Friday, 19th April 2019


In the simplest terms, pathology is the clinical study of diseases – their causes, their effects and the ways in which to treat them. Pathologists examine organic tissues and study cells and molecules, paying special attention to cell mutations and irregularities using a variety of equipment and experiments – microscopic, biochemical, microbiological, radiographic and clinical.

They seldom work directly with patients in hospitals; they are more commonly found in laboratories and educational institutions, researching and examining specimens. Physicians will call upon pathologists to conduct tests in order to diagnose patients’ diseases and measure the stages the diseases have reached.

Pathologists often conduct or assist post-mortem examinations in order to determine causes of death, particularly if the cause is unknown, such as cases involving suspected poisoning. They conduct further study on samples taken from the deceased, monitor the effectiveness of treatments given to patients and work towards finding effective treatments and cures for certain illnesses.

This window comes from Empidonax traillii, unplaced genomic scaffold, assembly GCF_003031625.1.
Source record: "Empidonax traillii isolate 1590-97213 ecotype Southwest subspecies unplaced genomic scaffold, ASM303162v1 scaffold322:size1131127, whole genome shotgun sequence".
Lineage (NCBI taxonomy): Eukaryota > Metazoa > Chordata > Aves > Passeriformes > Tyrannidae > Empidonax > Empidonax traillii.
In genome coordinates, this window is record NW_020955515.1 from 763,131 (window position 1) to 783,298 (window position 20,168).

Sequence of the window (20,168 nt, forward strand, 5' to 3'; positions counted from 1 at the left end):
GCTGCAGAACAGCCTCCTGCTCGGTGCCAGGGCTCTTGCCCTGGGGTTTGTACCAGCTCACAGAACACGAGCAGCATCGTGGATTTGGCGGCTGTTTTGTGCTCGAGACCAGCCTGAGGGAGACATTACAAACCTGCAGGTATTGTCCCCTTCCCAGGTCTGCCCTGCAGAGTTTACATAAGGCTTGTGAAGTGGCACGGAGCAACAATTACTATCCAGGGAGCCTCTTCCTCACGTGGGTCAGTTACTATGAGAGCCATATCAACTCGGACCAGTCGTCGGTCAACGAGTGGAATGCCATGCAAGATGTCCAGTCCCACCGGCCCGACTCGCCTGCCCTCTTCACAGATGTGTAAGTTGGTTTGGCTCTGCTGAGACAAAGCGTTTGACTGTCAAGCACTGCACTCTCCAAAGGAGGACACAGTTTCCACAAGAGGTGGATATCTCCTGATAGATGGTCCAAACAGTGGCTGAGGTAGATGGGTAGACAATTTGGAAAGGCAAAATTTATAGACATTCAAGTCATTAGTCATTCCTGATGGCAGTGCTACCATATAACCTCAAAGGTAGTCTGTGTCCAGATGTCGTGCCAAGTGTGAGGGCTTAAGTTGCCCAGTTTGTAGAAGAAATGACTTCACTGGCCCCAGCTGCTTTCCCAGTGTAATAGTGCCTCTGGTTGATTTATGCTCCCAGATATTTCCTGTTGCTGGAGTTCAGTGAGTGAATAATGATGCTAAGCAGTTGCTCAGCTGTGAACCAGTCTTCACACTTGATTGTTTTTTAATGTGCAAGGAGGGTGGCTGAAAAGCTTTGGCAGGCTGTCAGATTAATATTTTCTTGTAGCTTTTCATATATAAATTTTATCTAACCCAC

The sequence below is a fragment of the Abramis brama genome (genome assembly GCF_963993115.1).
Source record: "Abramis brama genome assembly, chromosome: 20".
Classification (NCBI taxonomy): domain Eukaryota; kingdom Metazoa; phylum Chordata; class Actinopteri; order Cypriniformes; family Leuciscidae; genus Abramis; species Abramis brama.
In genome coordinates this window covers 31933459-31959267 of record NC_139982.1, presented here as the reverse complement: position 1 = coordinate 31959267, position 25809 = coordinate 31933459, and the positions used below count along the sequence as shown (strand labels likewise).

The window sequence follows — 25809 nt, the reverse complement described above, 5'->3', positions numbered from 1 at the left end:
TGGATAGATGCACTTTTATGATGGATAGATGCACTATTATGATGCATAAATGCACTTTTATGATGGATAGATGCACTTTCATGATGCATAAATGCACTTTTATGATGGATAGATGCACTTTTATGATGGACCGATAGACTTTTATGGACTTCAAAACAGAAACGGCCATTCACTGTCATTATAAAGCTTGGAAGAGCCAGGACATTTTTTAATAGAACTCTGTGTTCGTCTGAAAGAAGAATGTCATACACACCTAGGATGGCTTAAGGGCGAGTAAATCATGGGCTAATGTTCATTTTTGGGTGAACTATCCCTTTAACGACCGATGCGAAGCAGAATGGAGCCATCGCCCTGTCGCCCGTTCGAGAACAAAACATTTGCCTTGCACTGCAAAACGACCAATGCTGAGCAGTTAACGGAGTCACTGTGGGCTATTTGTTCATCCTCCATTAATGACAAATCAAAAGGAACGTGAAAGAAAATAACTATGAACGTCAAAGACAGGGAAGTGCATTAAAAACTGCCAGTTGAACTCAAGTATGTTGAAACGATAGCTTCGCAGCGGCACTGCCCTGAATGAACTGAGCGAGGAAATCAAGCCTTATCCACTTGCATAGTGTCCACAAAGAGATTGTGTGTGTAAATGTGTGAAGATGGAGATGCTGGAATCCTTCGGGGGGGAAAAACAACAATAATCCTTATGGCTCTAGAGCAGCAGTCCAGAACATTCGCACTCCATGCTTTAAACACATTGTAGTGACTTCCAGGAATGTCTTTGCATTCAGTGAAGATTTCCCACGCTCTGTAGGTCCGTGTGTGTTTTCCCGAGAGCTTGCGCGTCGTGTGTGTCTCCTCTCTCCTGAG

As the number of diseases that can affect the various parts of the human anatomy is so incomprehensibly vast, pathologists will usually specialise in one or more specific areas of pathology, or will concentrate on one component of the human anatomy, such as the skin, the brain or the blood.

The position of a pathologist is extremely senior and many pathologists will divide their time between medical research and teaching. Teaching could take place in medical schools, hospitals or universities and students vary from seasoned physicians to trainee nurses.